Which tour has been the most memorable, and why?
I would say any time we have toured with Ceremony has been great, just because we have became such close friends. The same can be said about Shipwreck and the tours we have done with them, both European and U.S. Any time we play with Rise and Fall, we have recently taken to just bringing Bjorn on tour with us, even if Rise and Fall can't go, just making sure he is there is always a plus. The European dates we did with Justice in September were amazing. Anytime with Cold World: they are some of my best friends so anytime I get to go anywhere with them I'm happy. I would like to do more stuff with LetxDown and Paint It Black. Both Philadelphia bands I think those tours would be up there on our most "memorable" list for sure if they happen. The Converge/Some Girls dates we did a year or so ago were really great. It was an mixed bill. I think it went over good. Seeing those two bands was amazing and inspiring every night, Right after that we wrote "Peace On Earth, War On Stage", so you can see the inspiration those two bands provided for us right there.
How was it playing This is Hardcore 2007?
It was humbling. We are from Philadelphia, So headlining one of hardcore's biggest U.S. fests in our hometown was just a trip. The show was beyond energetic and we played last on a Sunday of a three day fest. It was crazy. I can't even explain it. Joe Hardcore has been such a strong figure in my life for so long that just being part of a fest that he puts together is rewarding enough for me.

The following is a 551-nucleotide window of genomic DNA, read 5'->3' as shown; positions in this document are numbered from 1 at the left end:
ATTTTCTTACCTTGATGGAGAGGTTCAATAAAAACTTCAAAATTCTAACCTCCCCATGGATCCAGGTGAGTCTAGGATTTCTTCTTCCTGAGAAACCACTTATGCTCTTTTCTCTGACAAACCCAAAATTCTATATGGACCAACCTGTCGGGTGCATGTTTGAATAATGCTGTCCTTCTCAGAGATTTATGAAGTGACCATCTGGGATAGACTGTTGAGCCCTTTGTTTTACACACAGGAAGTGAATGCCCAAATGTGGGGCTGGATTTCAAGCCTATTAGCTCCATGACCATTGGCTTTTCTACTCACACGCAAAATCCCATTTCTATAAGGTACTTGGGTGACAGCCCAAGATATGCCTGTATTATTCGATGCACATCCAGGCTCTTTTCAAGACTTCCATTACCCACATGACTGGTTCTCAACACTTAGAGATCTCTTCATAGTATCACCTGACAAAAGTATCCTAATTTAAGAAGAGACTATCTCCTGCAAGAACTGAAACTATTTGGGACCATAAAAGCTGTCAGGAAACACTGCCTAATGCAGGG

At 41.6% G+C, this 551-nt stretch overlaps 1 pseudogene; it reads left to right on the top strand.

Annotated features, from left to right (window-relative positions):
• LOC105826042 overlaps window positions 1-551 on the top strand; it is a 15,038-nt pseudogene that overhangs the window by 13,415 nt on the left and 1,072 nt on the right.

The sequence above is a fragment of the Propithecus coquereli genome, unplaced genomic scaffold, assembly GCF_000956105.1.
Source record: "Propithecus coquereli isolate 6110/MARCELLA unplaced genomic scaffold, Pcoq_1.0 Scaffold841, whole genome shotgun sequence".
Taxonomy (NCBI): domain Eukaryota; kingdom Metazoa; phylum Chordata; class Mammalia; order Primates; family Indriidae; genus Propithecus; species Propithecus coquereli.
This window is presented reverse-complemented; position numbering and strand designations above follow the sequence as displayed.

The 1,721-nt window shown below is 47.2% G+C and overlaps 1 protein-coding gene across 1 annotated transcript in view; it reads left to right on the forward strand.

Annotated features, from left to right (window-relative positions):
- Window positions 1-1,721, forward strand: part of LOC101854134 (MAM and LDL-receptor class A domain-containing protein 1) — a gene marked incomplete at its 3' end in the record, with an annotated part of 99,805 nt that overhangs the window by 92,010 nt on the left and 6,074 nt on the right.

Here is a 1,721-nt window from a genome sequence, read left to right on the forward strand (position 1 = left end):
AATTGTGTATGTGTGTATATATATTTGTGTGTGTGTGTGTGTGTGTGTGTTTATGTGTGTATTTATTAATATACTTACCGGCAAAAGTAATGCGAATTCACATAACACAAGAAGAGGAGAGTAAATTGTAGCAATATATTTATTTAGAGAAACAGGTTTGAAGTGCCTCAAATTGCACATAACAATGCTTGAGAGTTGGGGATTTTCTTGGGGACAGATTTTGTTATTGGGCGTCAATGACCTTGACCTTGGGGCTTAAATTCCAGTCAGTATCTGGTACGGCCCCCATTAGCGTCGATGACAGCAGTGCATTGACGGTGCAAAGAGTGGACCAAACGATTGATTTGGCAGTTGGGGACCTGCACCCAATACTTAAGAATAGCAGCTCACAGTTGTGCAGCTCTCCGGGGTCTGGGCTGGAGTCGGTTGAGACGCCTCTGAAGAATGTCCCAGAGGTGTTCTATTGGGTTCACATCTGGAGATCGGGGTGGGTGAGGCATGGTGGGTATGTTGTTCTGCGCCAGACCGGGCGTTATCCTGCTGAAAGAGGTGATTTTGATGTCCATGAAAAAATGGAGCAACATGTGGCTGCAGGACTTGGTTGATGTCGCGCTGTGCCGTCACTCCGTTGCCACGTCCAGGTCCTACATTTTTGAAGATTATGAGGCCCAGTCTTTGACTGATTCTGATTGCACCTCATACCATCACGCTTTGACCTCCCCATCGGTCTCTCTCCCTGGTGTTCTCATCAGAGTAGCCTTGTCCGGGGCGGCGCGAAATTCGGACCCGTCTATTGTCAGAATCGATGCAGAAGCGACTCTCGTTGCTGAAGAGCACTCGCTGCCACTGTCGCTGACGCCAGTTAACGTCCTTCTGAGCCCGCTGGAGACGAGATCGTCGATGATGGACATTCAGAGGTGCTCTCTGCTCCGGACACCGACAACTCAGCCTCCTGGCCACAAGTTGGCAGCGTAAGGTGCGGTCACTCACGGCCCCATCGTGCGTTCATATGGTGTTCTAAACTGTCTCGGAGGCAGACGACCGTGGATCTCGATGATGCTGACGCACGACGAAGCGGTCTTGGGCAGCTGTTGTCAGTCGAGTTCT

What made the band consider, then reconsider breaking up in 2006?
Personally speaking I started Blacklisted when I was 20/21 years-old. My whole 20s so far were spent in this band, which in my opinion is a huge growing period for a person, and I spent it all with in the confines of Blacklisted/on the road touring. I've been in multiple relationships, I've lived in multiple houses/apartments. The reality is that Blacklisted has become/been the only constant thing in my life. It made sense to keep going with it. I felt like we didn't write the best records we could have written. There were still so many more places we wanted to play. Shawn felt the same way. We talked about it and then approached Bean. Bean had to make the biggest switch because he went from playing bass to playing guitar and taking on song writing with two people he never wrote songs with before. I wasn't worried about it since, guitar was his real instrument, and I knew he had a ton of ideas that would work well with everything me and Shawn were about/wanted to go for. Dave Sausage presented himself, jumped on board and we have been on the move ever since. It is one of the best decisions we have made staying together. I feel that not only a new chapter started, but almost a whole different band. It gave us so much more room to grow as a band.
What has kept the band going since the near break-up?
I think everything I have said above kept us going: feeling a breath of fresh air and feeling like we have so much room to grow, so many different sounds we could create if we wanted to. It's almost like there is always a new charge or energy in the band, going on at all times. It's good and comforting to feel that.